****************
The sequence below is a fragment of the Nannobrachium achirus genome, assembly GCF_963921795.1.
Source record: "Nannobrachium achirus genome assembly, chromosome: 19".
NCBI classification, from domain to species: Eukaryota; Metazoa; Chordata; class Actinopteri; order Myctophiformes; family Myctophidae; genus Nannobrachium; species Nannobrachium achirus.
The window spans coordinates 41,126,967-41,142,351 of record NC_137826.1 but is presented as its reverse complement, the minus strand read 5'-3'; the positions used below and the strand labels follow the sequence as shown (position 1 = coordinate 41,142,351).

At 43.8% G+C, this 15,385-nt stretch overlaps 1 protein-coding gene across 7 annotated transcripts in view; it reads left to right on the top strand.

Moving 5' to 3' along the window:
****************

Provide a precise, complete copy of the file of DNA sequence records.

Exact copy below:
The sequence below is a fragment of the Nannobrachium achirus genome, assembly GCF_963921795.1.
Source record: "Nannobrachium achirus genome assembly, chromosome: 19".
NCBI classification, from domain to species: Eukaryota; Metazoa; Chordata; class Actinopteri; order Myctophiformes; family Myctophidae; genus Nannobrachium; species Nannobrachium achirus.
The window spans coordinates 41,126,967-41,142,351 of record NC_137826.1 but is presented as its reverse complement, the minus strand read 5'-3'; the positions used below and the strand labels follow the sequence as shown (position 1 = coordinate 41,142,351).

At 43.8% G+C, this 15,385-nt stretch overlaps 1 protein-coding gene across 7 annotated transcripts in view; it reads left to right on the top strand.

Moving 5' to 3' along the window: